Sheese, the vegan cheese, is available for purchase in Japan online here.
• Maru de Cheese by Terra Foods (Just Like Cheese) is similar to a white hard cheese. Can be melted or eaten as-is and used in salads, pastas, on nachos, and so on. It can be found in smaller health food shops or ordered online here.
A company called Sagamiya is currently selling various soy cheeses in regular supermarkets across Japan.
• Natural Tofu Burrata by Sagamiya is supposed to be a burrata or mozzarella-style cheese, but the texture is not close at all. Still, it only retails for about 200 yen, so perhaps it’s worth a try.
•Natural Tofu Mascarpone by Sagamiya is not extremely close in taste to actual cheese but it has a nice texture and pleasant flavor with no soybeany taste. Seems to retail for about 200 yen as well.
• Beyond Tofu by Sagamiya is a plant-based “cheese” in block form, cube form, and as a “pizza” that consists of shreds on a piece of agedofu (fried tofu) that you heat up at home.
•Marin Foods My Melting Vegan Shred– 99% reduced cholesterol. This plant-based shred “cheese” has 99% less cholesterol than gouda. It doesn’t use animal ingredients or any of the 27 “allergenic ingredients.” Intended for melting- the website suggests using it on pizza toast or gratin. Allergens listed as none: dairy is used in the same factory, but they practice thorough cleaning before making this product.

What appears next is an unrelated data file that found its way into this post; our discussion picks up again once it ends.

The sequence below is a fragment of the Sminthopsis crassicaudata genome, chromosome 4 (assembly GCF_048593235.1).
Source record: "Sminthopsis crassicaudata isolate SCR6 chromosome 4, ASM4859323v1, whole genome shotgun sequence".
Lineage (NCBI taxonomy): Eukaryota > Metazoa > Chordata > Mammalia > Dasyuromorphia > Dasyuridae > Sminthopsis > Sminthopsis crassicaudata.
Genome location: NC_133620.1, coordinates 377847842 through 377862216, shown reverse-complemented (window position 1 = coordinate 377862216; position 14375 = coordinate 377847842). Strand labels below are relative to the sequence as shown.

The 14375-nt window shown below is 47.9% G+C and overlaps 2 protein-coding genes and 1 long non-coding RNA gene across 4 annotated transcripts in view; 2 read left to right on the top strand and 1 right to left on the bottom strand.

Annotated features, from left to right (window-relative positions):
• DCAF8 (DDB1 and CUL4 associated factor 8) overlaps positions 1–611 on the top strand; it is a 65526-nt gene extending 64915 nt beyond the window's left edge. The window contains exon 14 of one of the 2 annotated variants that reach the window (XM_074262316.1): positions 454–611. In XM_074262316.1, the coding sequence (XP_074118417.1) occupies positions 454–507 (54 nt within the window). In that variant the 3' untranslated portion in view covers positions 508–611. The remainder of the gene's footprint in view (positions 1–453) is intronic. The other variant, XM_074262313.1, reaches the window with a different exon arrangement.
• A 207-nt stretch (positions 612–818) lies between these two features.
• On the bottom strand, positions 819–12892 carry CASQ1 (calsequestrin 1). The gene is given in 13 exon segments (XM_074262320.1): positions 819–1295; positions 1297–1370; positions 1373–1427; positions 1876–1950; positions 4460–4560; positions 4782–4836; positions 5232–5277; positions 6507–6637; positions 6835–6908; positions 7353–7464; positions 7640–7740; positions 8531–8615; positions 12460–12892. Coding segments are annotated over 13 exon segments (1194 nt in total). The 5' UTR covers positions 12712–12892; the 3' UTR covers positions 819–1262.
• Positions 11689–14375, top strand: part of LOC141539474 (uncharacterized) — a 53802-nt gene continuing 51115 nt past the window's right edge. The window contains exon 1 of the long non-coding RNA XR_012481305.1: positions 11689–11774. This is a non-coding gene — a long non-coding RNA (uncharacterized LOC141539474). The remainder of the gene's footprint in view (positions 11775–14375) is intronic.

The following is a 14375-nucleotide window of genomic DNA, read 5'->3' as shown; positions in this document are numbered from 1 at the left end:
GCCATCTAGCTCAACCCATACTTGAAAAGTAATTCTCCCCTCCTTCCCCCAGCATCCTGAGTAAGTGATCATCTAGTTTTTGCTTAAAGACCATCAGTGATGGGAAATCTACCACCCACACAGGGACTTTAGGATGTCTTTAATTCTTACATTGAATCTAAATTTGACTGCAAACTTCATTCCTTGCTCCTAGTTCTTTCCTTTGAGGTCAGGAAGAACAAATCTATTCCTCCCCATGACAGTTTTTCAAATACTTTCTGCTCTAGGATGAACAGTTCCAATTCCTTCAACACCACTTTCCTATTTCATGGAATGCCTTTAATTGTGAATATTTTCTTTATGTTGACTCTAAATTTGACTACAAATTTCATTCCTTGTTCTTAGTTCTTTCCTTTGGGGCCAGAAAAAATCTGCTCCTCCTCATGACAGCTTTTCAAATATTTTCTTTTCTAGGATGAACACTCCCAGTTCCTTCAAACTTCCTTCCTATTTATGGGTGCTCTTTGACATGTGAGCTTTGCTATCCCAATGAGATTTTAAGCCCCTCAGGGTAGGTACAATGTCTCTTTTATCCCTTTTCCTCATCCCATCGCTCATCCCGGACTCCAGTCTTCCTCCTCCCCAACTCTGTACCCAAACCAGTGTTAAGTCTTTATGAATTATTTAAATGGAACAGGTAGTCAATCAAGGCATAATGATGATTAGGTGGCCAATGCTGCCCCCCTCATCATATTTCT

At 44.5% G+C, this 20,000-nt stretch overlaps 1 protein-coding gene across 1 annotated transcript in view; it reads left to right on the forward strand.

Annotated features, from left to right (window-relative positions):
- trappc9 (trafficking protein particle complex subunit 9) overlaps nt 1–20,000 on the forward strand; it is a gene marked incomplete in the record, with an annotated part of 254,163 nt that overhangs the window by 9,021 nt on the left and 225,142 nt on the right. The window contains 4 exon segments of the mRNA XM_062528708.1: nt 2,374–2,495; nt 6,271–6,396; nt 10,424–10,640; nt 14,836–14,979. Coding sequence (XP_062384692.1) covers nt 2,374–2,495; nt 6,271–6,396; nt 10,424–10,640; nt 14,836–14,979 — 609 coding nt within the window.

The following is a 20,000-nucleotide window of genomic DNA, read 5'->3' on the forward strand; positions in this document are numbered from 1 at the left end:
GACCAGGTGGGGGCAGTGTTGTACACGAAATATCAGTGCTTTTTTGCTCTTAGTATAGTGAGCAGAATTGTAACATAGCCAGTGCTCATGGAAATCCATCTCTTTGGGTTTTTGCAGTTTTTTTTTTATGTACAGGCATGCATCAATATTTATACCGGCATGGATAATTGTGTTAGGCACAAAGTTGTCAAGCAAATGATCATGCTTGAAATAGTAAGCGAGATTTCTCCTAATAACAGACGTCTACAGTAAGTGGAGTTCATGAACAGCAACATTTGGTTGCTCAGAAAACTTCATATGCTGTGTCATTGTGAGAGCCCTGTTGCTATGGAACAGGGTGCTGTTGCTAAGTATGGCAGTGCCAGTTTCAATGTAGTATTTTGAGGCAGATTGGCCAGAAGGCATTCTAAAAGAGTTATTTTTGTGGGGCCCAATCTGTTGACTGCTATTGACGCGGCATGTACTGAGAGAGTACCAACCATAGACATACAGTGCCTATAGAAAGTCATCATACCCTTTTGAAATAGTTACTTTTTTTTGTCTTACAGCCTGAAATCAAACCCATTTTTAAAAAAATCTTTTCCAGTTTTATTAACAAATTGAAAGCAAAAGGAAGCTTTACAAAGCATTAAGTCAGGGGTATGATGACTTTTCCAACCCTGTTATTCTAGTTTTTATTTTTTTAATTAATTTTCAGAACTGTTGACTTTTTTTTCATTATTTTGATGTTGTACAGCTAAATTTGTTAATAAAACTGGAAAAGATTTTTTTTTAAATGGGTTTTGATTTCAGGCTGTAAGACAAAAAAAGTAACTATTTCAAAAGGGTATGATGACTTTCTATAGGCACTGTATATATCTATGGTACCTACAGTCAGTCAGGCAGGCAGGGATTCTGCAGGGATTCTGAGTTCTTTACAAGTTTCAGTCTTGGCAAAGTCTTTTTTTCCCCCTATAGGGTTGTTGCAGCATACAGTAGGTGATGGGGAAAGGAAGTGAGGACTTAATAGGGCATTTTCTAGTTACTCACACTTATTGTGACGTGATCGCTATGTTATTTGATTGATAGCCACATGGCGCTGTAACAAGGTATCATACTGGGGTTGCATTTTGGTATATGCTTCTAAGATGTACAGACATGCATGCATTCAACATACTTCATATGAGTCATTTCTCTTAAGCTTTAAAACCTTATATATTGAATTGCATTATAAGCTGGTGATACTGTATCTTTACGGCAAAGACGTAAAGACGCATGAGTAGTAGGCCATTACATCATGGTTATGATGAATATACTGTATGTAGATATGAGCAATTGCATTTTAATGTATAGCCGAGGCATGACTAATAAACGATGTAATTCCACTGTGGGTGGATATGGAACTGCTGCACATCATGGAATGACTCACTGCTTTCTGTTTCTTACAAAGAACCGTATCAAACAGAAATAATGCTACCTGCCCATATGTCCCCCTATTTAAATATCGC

While not exactly cheese, this smoked tofu would go well with crackers etc. It was in a small shop in Kanazawa and may be available elsewhere in Japan.
Field of Cheese – Smoked Tofu (Salt Flavoured). Ingredients: Domestic soy beans, natural bittern (nigari), deep water sea salt. Note the other flavours may not be vegan.
Japan also has a unique creation called tofu misozuke. It originated in Fukuoka Prefecture and is basically tofu that has been aged and cured in miso for at least 2 months, and up to 2 years. It can be made with a few variations to produce different ‘cheeses’. It can be hard to find in Japan, but you can make it yourself if you find a recipe online.
Soy yoghurt is available in Japan but look out for gelatine.
• Marusan Soy Milk Yogurt/豆乳グルト is vegan. Ingredients: soymilk (Canadian soybeans, non genetically-modified.
• Pokka Sapporo Soy Milk Yogurt/豆乳で作ったヨーグルト is not vegan as it contains gelatine.